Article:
A South African grapefruit starts something that takes nearly three years to resolve.
The incident in a Dublin store leads to industrial action by a handful of brave workers to help the fight against apartheid. The episode has now been dramatised in the play Strike!, staged at the Southwark Playhouse, London
Ardent Theatre’s Strike!, a play based on the inspirational story of the 1980s Dunnes stores anti-apartheid strike in Ireland has now opened at Southwark Playhouse and runs until May 6.
The Dunnes Store strike was one of the most pivotal protests of the anti-apartheid movement outside of South Africa, to audiences in the capital.
Strike! tells the story of the famous walkout by staff members between 1984-87.
The strike followed the actions of Mary Manning, an employee who refused to sell a South African grapefruit to a store customer. She was subsequently suspended by management. The strike lasted until April 1987 when the Irish government banned the import of South African goods.
The three-year long Dunnes Stores dispute, which ran from 1984 to 1987 has become significant both in the memory of Irish trade unionism and in the history of the global civil society movement against apartheid in South Africa.
The strike began with a walk out by a handful of young, women and one man. The employees staged their industrial action from Dunnes Stores in Dublin in July 1984, after Mary Manning, a 21-year-old cashier and trade unionist refused to handle a South African grapefruit. This ultimately resulted in Ireland becoming the first country in the world to ban the importation of South African goods.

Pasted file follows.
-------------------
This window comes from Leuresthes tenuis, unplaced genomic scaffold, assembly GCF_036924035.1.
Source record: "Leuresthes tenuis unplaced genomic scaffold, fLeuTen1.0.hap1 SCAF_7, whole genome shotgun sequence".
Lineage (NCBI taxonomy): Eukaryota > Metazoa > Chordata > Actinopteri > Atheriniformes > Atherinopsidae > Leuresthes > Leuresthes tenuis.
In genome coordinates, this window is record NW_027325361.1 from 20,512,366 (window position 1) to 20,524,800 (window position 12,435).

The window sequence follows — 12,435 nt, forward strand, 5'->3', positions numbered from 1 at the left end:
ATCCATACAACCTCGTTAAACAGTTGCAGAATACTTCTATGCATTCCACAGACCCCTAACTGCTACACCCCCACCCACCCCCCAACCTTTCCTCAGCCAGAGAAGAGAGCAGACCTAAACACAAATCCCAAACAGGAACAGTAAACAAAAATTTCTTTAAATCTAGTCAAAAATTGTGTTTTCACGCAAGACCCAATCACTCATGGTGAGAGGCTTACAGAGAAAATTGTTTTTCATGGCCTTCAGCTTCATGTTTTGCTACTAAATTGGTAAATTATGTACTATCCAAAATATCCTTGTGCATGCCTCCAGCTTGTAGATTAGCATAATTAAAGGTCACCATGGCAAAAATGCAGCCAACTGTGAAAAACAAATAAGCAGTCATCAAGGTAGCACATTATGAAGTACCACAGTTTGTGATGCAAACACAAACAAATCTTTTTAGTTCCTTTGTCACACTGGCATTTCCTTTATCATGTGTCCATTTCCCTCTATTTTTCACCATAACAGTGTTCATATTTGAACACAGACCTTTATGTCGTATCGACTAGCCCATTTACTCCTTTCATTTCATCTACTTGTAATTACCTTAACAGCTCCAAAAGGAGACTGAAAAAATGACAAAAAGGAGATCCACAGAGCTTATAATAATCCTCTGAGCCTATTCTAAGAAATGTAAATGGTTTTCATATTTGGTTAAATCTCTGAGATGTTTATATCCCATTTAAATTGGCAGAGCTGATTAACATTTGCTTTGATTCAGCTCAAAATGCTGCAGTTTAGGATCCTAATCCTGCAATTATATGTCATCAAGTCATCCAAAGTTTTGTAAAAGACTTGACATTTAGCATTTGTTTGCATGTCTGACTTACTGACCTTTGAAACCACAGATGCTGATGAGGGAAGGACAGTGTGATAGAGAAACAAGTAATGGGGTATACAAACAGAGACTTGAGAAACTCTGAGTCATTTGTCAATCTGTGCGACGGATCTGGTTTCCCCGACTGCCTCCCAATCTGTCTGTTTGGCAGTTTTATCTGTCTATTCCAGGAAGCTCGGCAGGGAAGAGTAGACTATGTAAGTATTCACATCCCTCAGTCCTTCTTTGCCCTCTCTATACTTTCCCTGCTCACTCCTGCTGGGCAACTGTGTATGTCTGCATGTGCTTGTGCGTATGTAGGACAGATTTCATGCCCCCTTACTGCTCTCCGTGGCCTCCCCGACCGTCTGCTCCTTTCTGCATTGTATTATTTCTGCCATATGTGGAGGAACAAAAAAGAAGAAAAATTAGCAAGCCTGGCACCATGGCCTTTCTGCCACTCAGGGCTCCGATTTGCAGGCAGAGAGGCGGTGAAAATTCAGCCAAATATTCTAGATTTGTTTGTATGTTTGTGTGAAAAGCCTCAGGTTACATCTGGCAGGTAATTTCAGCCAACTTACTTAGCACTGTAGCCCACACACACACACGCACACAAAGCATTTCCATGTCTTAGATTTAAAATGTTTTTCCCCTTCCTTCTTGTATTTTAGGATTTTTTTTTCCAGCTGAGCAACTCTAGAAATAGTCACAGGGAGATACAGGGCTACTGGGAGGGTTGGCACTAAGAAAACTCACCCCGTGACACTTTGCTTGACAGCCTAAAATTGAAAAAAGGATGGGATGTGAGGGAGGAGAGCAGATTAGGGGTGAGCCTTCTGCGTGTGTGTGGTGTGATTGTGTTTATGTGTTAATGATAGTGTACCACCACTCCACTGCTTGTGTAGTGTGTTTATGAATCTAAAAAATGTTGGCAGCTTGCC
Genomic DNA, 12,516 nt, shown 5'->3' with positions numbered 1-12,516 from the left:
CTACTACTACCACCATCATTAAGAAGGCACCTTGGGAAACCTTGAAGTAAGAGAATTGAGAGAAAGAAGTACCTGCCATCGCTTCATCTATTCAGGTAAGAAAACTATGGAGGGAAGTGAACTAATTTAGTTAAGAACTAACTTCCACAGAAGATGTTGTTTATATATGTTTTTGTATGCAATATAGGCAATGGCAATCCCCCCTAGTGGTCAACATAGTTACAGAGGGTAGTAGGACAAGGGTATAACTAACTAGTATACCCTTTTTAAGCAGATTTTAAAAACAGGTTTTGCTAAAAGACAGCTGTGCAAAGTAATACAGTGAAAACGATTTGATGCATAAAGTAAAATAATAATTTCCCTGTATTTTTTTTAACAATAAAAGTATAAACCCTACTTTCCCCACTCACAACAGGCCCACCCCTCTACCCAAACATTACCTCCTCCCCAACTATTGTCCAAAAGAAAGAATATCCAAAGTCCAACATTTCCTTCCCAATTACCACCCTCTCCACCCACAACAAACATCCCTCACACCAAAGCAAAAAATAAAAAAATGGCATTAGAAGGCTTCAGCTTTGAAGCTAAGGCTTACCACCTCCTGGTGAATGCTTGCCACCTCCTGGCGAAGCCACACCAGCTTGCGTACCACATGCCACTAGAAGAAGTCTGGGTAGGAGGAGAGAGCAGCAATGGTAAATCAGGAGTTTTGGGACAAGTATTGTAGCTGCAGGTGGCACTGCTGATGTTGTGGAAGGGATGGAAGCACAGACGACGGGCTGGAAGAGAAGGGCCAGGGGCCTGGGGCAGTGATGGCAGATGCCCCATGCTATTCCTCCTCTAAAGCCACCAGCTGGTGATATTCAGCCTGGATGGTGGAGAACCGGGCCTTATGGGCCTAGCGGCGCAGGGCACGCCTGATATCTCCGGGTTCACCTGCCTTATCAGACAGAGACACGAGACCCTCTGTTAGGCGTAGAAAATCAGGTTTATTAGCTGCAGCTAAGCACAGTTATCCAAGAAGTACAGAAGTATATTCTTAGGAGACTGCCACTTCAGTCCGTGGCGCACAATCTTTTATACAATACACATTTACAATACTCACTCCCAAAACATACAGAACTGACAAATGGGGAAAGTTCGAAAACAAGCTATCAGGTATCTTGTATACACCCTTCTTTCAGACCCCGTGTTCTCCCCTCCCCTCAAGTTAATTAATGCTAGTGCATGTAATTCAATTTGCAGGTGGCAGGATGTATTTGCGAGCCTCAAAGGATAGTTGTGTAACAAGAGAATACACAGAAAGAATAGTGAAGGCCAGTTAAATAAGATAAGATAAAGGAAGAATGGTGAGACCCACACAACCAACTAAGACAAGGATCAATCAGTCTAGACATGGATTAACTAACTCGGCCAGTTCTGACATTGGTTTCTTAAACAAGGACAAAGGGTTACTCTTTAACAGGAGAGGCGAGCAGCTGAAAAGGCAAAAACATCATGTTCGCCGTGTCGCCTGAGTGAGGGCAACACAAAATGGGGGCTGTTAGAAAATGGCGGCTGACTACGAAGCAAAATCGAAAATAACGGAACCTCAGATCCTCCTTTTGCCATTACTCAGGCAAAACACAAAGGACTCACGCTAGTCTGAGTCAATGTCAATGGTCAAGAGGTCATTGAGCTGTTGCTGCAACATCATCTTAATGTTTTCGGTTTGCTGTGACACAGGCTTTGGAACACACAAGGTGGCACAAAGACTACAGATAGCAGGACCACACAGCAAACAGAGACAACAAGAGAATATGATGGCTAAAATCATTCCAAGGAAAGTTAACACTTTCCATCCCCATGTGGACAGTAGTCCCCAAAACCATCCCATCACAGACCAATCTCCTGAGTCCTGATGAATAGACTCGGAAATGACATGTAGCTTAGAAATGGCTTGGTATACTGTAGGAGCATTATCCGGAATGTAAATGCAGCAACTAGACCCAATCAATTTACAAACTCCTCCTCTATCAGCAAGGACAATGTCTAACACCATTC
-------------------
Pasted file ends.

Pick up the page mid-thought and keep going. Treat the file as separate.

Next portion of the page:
Full of passion and humour, Strike! is the true story of the hardships and personal sacrifices, the friendships and camaraderie these young people experienced as they stood up for what they believed in. As their understanding of the suffering under apartheid in South Africa and the politics within their own government deepened, they began a journey that would change their lives, and Ireland, forever.
To begin with the strike garnered little support, but it slowly grew. They were hugely encouraged when Archbishop Desmond Tutu met with the strikers on his way to receive the Nobel Peace Prize. He invited them to visit South Africa. Eight of the strikers travelled to South Africa in 1985, but were not permitted to enter the country.
Nelson Mandela made Ireland the first European country to visit following his release and met with the women, thanking them personally, saying their actions helped to keep him going while in prison and ultimately he said, led to the fall of the apartheid regime in South Africa. They were subsequently invited and attended Mandela’s funeral in 2013.
These were young, working-class women had little idea how big their action would be and they had a limited understanding of world affairs in general when they began their dispute, but this quickly changed and they became very well informed with exiled South African speaking with them and supporting them. It was such an incredibly brave response by these women, which resulted in huge changes not just in Ireland but across the world.
With a cast of 13, this is quite a large number of actors for a fringe show but the company has crowdfunded the show with money from various pots including the heritage lottery fund and significant contributions from celebrity donations.
The strike has also been celebrated in song by both Ewan MacColl and Christy Moore.
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